On a carpet of dry white, you can blaze new trails throughout northern New Mexico. Explore the fire roads and trails of our public backcountry or visit one of our specialized Nordic centers, where you can rent skis and while away the hours along groomed trails. Whichever you choose, you’re bound to become quickly relaxed as you’ll have our evergreen forests and alpine meadows virtually to yourself.
Just up Hyde Park Road from Santa Fe are the Black Canyon trails, where you’ll find some challenging trails for both the beginner and the intermediate cross-country skiier. Local retail ski shop Alpine Sports offers a map of local cross country trails that is adjusted as the seasons changes. www.alpinesports-santafe.com
Angel Fire Resort Cross Country
The Nordic area of the Angel Fire has four 2-mile-long trails: one beginner, two intermediate, and one black diamond. All of the Angel Fire Resort is below the tree line, so you’ll find the trails full of delightful variation.
Enchanted Forest Cross Country
Enchanted Forest is New Mexico’s largest full-service cross country ski area, offering 33km or groomed trails for classic and freestyle cross-country. Located just three miles from Red River, (about 3.5 hours from Santa Fe) in the Carson National Forest, Enchanted Forest offers stunning mountain vistas and meandering forest trails which give a backcountry feel to a well-groomed and patrolled paradise. www.enchantedforestxc.com
New Mexico is a two-wheeler’s dream destination. With our long, flat stretches of high desert plains, and seemingly endless mountains and forests, road and mountain bikers can find plenty of challenging terrain all surrounded by the state’s famously breathtaking views. Check out a few of these places to get all the inside information on great rides throughout the state.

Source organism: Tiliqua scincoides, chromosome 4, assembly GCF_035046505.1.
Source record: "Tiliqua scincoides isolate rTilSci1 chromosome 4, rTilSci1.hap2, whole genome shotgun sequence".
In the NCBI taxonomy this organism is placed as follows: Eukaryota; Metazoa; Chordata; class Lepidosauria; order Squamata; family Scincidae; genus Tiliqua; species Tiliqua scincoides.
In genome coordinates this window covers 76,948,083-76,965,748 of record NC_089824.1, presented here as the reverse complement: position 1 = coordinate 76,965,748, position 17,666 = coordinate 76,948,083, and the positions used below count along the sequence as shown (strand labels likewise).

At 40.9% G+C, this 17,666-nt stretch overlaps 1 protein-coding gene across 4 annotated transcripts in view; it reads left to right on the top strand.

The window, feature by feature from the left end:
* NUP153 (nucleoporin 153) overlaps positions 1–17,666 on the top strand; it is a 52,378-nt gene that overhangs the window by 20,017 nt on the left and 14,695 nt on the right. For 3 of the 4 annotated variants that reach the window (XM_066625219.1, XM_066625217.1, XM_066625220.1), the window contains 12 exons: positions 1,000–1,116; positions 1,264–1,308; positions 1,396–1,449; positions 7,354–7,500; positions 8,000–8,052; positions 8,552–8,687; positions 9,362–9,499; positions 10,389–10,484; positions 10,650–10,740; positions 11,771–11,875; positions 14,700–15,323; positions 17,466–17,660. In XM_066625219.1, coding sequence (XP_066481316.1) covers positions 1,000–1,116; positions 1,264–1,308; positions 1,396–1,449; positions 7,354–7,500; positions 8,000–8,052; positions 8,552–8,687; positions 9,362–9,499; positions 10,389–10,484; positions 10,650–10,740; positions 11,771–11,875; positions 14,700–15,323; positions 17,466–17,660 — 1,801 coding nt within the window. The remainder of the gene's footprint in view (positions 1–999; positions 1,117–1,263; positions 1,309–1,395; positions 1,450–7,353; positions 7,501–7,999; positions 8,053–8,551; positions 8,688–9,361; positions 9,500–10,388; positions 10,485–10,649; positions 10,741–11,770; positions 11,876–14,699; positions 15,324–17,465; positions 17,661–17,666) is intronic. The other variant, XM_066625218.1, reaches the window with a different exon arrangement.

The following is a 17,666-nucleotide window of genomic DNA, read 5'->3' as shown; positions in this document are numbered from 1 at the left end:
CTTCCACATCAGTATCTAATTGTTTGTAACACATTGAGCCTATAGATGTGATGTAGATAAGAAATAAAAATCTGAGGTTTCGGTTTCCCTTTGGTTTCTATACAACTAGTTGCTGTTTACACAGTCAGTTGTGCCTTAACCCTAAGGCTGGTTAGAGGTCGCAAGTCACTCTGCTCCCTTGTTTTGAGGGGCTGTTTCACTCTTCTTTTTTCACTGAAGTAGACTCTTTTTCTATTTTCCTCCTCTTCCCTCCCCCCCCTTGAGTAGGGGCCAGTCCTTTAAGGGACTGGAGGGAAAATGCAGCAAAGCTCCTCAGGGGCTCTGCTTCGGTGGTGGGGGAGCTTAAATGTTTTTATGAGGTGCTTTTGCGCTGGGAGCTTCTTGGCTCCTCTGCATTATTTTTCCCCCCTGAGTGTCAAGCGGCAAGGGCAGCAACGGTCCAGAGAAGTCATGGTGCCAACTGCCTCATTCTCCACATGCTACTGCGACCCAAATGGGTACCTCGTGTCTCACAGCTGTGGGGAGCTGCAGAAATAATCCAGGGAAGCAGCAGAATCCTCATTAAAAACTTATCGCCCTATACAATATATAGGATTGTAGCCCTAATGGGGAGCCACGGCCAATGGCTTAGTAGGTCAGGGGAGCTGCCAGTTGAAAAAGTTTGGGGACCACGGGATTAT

-SunMountain Bike Company
Pajarito Mountain, http://www.skipajarito.com/biking.php
-Gorp Guide to Santa Fe, http://gorp.away.com/gorp/location/nm/sf_tao2.htm
With the exception of the Ice Cave located in El Malpais just west of Albuquerque, most of the 300 known caves located in the state of New Mexico can be found near Carlsbad Caverns in the southeast corner of the state. Both the Ice Cave and Carlsbad Caverns offer tours of their caves, though it is said that the best caves are the ones that no one has ever heard of. Here are a few places worth checking out:
-Carlsbad Caverns National Park, http://www.carlsbad.caverns.national-park.com
-Bandera Center/Ice Caves, http://www.newmexico.org/place/loc/favorites/page/DB-place/place/561.html
-Slaughter Canyon Cave, http://www.nps.gov/cave/tour-scc.htm
-Cave-Crawling Around Carlsbad, http://gorp.away.com/gorp/location/nm/spe_carl.htm
Sharing the same joys and frustrations of traditional golf, whether it’s sinking a long putt or hitting a tree halfway down the fairway, disc golf is gaining in popularity throughout New Mexico and also in Santa Fe. The PDGA (professional disc golf association) lists fifteen disc golf courses throughout the state – here are the ones you can find in Santa Fe so far.
Ashbaugh Park, http://www.pdga.com/course/courses_by_city.php?id=580
St. John’’s College, http://www.pdga.com/course/courses_by_city.php?id=2019
This non-contact college hippie sport has gained many converts in the Santa Fe area, enough so that we have our own city team that competes in four-corners-area league play. For information on games round town, call Louis Bare at 474-4728. If you want to know about Ultimate, visit http://www.whatisultimate.com/
Baseball/Softball (League Play – SF Parks & Rec) (505) 955-2100
With the recent arrival of the Isotopes minor league baseball team in Albuquerque, there’s been a renewed interest in local league baseball. But no sport on town can even touch the popularity of softball, which draws more players than any other Parks & Rec. activity every year. You can play both in Santa Fe.
The Rio Grande Rugby Union offers two seasons of rugby every year – (just in case you didn’t get hurt enough the first time around.) Games take place in Santa Fe and Los Alamos, with a yearly Labor Day tournament that brings in teams from throughout the southwest. Call Anil Kamat @ 665-6178
Soccer is very popular in New Mexico, and fields abound in Santa Fe for playing it. Parks & Recreation has information on both kid and adult leagues. Call them.
The city of Santa Fe long ago became tired of fighting the skateboarders, and instead decided to build a couple of municipal skateparks for skaters to play in. With two excellent locations (one downtown, one on the Westside near Santa Fe High School) the parks offers rails, ledges, verts, and a half and quarter-pipe.
1027 Camino Carlos Rey
302 West De Vargas Street, near downtown Santa Fe